Post Cards from the old Patton Museum

Memorial Day; 2003:

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M - R . . . . . . . . . . . . . M - R

M - R . . . . . . . . . . . . M - R

M - R

M - R


These Saturday/Sunday events would go on rain or shine. (and “shine” usually meant sunny and a 104 degrees!)

M - R

M - R


Tain’t all fun n’ games ~ the Museum restoration staff hard at work, gas’n the Hetzer!

BMW Motorcycle & Sidecar Owned by Museum Volunteer:

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M - R

M - R . . . . . . M - R . . . . . . . M - R

M - R

.

M - R

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ROLL3DX-22AB&W

All Photos Copyright Michael Koenig ~ All Rights Reserved ~ Please, for personal use only!

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@165thspc Yes, there is still something left there, but the Patton Museum of Cavalry and Armor is gone. And what the infantry guys have created in its place isn’t even a museum, it’s a part time training facility and storage area. At least they haven’t hauled everything out to the firing range for hard targets, yet!
Ken

P.S. Great photos!

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A touch of winter time at the Patton:
a.k.a. Battle of the Bulge

M

This is the war damaged Panther that used to sit out behind the Museum but with track and road wheels digitally repaired.

All Photos Copyright Michael Koenig ~ All Rights Reserved ~ Please, for personal use only!

Part of the WWI exhibit in the Patton:
This entire rather large exhibit was due almost totally to the efforts and hard work of Mr. Henry Penn (Museum Graphic Artist/Exhibit Designer.)

Sorry but there is a FT-17 hidden somewhere in all the tall grass. Hopefully I can find some photos of that one as well!

All Photos Copyright Michael Koenig ~ All Rights Reserved ~ Please, for personal use only!

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An “After Acton Report” slide show that I did in 2001"
Sorry for the reduced resolution here as the original files were lost due to memory corruption on a hard drive. (Which is why today I keep everything backed up in triplicate on different external drives!

Page 1edit

Page 2

Page 3

Page 4

Page 5

Page 6

. . . . . . . . . . . . . . . . FIN . . . . . . . . . . . . . . . . .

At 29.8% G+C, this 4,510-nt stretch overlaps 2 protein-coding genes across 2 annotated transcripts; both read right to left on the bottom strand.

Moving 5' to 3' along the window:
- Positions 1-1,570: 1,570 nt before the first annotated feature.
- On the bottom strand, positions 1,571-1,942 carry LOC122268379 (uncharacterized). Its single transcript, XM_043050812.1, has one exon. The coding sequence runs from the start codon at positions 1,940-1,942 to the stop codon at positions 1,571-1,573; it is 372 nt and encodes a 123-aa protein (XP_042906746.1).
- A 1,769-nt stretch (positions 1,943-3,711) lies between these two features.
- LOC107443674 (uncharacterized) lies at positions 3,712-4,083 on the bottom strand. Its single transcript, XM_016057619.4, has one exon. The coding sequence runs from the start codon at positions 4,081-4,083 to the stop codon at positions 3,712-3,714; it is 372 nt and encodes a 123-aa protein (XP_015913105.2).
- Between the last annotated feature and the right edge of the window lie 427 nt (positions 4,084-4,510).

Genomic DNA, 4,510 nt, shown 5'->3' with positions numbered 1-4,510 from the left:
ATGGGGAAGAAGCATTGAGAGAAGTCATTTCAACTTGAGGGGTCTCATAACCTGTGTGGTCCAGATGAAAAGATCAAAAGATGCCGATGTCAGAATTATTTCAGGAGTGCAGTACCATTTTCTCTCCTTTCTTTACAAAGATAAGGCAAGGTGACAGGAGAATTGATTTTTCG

All Photos Copyright Michael Koenig ~ All Rights Reserved ~ Please, for personal use only!

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Patton’s Office/Command/Sleeping Quarters Deuce:
This vehicle, I believe, is still on display in the “Patton Room” in the old Museum Building at Ft. Knox as is the fatal Limo.


Patton was leaning forward talking to his driver and when the Limo hit the truck the General’s head was driven forward into that ceiling brace seen here, fracturing his spinal column.
No plot, no conspiracy, just plain bad luck.


Patton’s Leica Camera and additional Lenses:

All Photos Copyright Michael Koenig ~ All Rights Reserved ~ Please, for your personal, private use only!

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Wow - not much room between the truck and the ceiling!

Tom ~ That is just a light weight suspended ceiling over the Office Truck.

The entire Museum Building is a 2-story, high bay, post and beam metal structure. In a few places there are even second story viewing terraces that look down over the World War I exhibit diorama. There is even a vault/attic that contained weapons, German Nazi table china, flags and other memoribilia as well as NOS equipment such as pristine WWII tank radios. (Which we were not allowed to touch even while we worked to restore functioning communications to 2 Shermans and 2 Stuarts.) We had to search the “junk bins” in the Motor Pool buildings (and on eBay) for radio parts! Everything in the attic was to be handled ONLY with white gloves! (Not Kidding!)

MAIL CALL

R. Lee doing a spot for his popular TV show “Mail Call” covering Patton’s Ivory handled revolvers. (Property of the Patton family estate and still stored at Knox. ~ To the best of my knowledge. ~ The family would not allow the General’s personal affects to be moved to Benning.